Penang is an island near the Western coast of Malaya, to the South of Phuket and Krabi. From Kuala Lumpuer we took a very comfortable bus to Penang, the journey takes about five hours. You arrive in the middle of the island, some 11 km from Georgetown, and need to take a taxi to get there – a surprisingly hassle-free process. Malaysia generally left me with the impression of being very well organised and sort of chilled out. The roads in Malaysia are in wonderful condition, and Penang is linked to the mainland with enormous bridges. I must say that I was overall pleasantly surprised by the development level of Malaysia, the quality of the local infrastructure exceeds say that of Thailand. I guess the uber successful Singapore next door must be a good stimulus.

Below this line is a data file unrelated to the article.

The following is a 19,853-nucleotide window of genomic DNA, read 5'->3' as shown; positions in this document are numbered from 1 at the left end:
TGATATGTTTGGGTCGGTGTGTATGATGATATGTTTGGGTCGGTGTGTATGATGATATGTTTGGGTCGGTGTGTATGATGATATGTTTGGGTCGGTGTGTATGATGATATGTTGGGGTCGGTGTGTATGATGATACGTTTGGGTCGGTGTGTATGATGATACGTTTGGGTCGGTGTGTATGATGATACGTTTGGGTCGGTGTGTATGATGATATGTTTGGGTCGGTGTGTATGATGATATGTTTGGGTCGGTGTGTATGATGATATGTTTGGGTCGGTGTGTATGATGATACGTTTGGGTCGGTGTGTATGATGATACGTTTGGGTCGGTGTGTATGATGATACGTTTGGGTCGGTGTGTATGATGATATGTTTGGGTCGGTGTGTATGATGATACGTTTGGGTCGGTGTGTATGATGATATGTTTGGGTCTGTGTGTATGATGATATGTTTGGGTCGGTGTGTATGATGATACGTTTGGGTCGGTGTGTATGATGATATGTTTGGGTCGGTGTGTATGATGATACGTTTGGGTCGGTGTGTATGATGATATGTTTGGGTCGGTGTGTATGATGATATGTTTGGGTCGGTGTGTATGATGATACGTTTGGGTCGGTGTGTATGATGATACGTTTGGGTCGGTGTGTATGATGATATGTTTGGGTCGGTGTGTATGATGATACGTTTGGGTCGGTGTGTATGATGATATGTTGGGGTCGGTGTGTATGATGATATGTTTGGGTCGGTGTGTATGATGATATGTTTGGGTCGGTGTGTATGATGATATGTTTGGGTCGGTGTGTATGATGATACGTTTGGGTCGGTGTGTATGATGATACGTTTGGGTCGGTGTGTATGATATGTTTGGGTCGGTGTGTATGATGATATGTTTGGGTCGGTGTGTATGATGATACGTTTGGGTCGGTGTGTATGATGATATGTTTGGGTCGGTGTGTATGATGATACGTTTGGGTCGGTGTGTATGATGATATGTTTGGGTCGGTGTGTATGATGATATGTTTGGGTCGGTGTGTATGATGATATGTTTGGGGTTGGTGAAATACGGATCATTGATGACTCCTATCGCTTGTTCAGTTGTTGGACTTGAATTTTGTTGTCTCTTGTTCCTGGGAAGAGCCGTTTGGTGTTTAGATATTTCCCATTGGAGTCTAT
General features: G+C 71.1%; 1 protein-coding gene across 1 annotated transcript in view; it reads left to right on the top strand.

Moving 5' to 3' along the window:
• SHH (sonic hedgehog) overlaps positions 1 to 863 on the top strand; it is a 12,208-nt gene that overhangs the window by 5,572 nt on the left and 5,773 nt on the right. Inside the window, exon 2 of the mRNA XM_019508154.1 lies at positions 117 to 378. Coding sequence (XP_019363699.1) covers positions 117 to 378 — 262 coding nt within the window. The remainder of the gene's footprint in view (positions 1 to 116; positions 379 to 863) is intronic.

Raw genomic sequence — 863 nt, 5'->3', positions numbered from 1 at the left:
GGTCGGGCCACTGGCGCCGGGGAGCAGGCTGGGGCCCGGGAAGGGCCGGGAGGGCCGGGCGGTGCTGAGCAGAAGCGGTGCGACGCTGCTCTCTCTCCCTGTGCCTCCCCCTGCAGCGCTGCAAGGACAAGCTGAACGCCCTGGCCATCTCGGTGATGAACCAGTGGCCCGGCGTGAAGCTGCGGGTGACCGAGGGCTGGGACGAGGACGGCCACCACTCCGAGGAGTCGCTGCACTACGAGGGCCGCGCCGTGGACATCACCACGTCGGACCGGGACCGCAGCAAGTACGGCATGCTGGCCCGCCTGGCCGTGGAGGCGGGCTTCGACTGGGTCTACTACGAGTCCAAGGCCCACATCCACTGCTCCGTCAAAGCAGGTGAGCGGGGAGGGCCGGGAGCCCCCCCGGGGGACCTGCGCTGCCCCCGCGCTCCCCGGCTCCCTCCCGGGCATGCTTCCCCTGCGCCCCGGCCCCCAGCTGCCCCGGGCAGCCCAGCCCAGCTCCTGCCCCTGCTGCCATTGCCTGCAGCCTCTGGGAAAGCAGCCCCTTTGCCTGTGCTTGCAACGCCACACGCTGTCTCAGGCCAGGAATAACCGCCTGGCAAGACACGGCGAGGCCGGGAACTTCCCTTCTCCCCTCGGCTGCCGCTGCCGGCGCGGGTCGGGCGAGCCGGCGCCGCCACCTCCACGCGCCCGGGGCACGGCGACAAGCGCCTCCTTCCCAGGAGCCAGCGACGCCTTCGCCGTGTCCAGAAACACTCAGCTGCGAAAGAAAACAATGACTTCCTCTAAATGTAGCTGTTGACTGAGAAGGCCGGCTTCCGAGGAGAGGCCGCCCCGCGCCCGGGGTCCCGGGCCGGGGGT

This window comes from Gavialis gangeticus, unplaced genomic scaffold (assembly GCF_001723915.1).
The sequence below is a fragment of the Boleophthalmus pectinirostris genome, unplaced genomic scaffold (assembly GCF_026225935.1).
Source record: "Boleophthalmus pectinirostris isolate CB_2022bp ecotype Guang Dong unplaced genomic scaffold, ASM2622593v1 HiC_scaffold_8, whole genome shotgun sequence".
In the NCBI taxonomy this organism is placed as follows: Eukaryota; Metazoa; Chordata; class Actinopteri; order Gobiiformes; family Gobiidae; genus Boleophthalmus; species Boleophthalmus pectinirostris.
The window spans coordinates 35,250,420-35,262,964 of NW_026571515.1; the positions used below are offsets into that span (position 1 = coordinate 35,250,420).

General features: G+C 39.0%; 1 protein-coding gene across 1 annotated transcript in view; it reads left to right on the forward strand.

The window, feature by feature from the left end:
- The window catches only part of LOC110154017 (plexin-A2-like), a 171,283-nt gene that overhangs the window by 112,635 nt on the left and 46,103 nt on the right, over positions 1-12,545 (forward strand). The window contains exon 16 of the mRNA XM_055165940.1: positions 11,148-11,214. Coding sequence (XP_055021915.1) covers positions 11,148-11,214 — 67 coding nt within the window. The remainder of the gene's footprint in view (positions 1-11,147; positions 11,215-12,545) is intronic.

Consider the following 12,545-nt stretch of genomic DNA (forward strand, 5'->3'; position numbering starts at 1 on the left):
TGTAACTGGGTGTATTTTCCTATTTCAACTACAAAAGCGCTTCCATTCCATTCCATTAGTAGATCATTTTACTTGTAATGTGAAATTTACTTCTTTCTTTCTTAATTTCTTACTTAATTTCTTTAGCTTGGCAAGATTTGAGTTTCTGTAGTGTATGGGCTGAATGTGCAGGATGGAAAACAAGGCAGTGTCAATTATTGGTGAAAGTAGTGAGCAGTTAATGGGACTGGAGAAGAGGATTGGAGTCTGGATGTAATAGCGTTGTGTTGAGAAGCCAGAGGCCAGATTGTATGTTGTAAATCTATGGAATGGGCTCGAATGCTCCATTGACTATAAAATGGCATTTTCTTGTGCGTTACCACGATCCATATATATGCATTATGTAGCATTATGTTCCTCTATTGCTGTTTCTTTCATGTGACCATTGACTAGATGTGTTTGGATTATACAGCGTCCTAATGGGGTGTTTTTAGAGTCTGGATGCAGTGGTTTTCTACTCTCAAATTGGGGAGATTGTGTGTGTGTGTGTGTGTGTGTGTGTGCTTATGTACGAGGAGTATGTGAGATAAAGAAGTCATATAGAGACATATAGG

The historical destiny of Penang is parallel to that of Singapore. Until the middle ages the island was uninhabited. Later it was superficially occupied by several coloniser waves, and each regime favoured the settlement of the merchant Chinese. The growing Chinese population over the centuries soaked in the local culture so that eventually a particular identity has been created, referred to as Peranakan Chinese or alternatively as Baba-Nyonya. Our guide in the Blue House, a local Chinese lady, told us that her Hakka language, spoken in her family, includes such a number of local expressions and vocabulary that it is no longer mutually intelligible with the Hakka speakers in China, which she found out first hand when visiting her ancestral land.